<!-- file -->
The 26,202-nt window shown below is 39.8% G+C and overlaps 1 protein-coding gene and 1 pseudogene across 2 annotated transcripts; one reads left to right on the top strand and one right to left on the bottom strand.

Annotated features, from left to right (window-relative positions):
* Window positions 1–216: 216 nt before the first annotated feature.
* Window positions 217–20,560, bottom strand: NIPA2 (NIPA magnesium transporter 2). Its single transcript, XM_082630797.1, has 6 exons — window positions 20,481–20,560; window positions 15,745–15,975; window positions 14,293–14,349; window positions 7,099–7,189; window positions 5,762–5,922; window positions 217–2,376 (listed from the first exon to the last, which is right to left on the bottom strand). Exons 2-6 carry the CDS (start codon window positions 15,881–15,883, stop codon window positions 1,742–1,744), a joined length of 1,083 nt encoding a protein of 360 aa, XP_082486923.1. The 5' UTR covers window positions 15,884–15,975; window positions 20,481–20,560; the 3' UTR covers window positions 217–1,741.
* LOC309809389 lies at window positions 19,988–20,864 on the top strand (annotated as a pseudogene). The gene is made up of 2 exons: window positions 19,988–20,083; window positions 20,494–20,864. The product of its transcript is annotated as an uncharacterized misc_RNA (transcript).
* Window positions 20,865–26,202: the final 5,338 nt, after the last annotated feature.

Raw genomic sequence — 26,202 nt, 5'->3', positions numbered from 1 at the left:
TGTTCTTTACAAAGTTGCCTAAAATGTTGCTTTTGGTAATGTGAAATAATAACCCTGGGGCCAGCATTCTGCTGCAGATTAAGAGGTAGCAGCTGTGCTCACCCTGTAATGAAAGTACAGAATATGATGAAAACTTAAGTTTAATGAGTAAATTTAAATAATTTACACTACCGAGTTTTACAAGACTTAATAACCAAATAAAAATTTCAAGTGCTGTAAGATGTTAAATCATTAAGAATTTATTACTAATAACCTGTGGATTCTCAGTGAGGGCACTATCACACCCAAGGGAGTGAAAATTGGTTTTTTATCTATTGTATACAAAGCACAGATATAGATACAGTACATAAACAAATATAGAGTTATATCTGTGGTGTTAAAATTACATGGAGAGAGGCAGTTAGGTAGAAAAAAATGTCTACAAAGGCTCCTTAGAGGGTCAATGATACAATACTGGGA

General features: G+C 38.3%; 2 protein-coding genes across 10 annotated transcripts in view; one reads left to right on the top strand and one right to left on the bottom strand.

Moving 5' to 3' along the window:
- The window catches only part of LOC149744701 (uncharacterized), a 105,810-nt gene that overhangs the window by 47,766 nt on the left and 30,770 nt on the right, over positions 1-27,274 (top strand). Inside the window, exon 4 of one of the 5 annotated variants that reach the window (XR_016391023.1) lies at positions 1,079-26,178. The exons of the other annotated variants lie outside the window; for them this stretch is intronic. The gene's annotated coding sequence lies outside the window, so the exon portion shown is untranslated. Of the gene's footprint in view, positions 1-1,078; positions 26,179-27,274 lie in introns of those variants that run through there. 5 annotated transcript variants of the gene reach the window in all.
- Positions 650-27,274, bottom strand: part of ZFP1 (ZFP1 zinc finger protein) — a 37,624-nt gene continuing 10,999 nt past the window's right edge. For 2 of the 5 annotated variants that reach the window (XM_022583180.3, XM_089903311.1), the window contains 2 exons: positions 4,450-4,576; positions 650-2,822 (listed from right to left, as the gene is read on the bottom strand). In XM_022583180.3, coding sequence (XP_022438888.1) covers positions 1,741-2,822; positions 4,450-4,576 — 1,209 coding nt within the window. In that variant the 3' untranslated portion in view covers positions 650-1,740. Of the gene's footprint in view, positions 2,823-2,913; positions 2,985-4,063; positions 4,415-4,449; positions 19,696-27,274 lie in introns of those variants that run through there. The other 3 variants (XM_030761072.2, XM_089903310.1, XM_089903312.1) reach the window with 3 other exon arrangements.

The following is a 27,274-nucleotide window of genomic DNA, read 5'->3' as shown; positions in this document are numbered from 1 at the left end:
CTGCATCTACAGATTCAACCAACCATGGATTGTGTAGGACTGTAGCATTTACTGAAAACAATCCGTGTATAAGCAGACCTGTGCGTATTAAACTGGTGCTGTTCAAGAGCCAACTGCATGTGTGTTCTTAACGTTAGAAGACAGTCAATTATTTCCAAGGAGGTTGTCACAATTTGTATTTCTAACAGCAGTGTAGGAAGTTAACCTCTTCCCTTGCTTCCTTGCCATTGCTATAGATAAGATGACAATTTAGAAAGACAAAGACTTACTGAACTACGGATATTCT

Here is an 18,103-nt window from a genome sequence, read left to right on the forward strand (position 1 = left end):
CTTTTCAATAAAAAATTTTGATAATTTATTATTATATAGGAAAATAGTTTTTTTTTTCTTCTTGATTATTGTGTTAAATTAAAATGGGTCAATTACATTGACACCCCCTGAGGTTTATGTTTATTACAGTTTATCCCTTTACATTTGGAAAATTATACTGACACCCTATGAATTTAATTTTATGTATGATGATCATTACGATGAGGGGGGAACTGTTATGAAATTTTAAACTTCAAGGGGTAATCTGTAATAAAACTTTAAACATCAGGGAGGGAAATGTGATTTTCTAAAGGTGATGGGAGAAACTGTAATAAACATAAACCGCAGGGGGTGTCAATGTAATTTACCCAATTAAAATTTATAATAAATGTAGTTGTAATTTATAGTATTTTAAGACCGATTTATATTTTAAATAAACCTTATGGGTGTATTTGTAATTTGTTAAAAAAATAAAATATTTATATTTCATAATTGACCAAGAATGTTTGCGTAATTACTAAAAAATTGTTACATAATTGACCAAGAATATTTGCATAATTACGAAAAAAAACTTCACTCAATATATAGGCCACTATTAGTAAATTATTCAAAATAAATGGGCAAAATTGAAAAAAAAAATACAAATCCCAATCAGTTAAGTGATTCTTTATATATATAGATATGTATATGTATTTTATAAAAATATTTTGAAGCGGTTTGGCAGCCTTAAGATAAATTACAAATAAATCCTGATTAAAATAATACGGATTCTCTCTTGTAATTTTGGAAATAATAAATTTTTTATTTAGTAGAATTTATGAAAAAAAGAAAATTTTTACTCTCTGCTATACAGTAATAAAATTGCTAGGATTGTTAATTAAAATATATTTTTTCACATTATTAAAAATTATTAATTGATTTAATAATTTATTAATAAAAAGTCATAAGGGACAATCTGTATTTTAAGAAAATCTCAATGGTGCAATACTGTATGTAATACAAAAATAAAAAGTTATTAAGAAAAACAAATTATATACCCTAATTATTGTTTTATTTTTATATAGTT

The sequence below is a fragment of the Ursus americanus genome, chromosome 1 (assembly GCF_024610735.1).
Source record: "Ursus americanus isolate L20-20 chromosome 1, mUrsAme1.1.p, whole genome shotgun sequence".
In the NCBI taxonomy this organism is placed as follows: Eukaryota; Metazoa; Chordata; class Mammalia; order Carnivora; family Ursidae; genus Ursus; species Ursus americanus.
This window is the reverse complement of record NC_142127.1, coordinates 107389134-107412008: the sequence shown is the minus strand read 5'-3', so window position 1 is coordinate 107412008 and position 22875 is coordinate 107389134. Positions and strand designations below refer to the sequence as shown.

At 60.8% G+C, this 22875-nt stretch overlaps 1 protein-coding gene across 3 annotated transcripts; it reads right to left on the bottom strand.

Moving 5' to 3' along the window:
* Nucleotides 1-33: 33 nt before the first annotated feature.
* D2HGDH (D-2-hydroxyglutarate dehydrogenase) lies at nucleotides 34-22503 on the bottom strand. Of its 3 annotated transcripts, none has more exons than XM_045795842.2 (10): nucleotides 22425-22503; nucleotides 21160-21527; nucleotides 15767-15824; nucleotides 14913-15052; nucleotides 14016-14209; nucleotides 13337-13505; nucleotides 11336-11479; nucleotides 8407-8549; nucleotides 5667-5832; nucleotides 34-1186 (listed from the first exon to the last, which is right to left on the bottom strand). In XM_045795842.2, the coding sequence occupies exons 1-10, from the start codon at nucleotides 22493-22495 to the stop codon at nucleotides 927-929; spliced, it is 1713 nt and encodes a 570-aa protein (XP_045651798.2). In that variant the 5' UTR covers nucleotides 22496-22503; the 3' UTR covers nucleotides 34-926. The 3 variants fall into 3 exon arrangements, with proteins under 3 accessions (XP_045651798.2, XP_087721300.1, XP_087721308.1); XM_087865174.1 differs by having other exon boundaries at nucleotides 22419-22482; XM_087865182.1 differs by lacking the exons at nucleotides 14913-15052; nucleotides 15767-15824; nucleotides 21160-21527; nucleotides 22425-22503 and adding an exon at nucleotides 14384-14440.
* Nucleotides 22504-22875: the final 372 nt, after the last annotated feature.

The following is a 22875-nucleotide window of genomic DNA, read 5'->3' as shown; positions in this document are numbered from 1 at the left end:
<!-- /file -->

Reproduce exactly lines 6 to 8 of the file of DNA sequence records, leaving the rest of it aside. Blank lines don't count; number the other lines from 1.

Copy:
* Window positions 20,865–26,202: the final 5,338 nt, after the last annotated feature.

Raw genomic sequence — 26,202 nt, 5'->3', positions numbered from 1 at the left:
TGTTCTTTACAAAGTTGCCTAAAATGTTGCTTTTGGTAATGTGAAATAATAACCCTGGGGCCAGCATTCTGCTGCAGATTAAGAGGTAGCAGCTGTGCTCACCCTGTAATGAAAGTACAGAATATGATGAAAACTTAAGTTTAATGAGTAAATTTAAATAATTTACACTACCGAGTTTTACAAGACTTAATAACCAAATAAAAATTTCAAGTGCTGTAAGATGTTAAATCATTAAGAATTTATTACTAATAACCTGTGGATTCTCAGTGAGGGCACTATCACACCCAAGGGAGTGAAAATTGGTTTTTTATCTATTGTATACAAAGCACAGATATAGATACAGTACATAAACAAATATAGAGTTATATCTGTGGTGTTAAAATTACATGGAGAGAGGCAGTTAGGTAGAAAAAAATGTCTACAAAGGCTCCTTAGAGGGTCAATGATACAATACTGGGA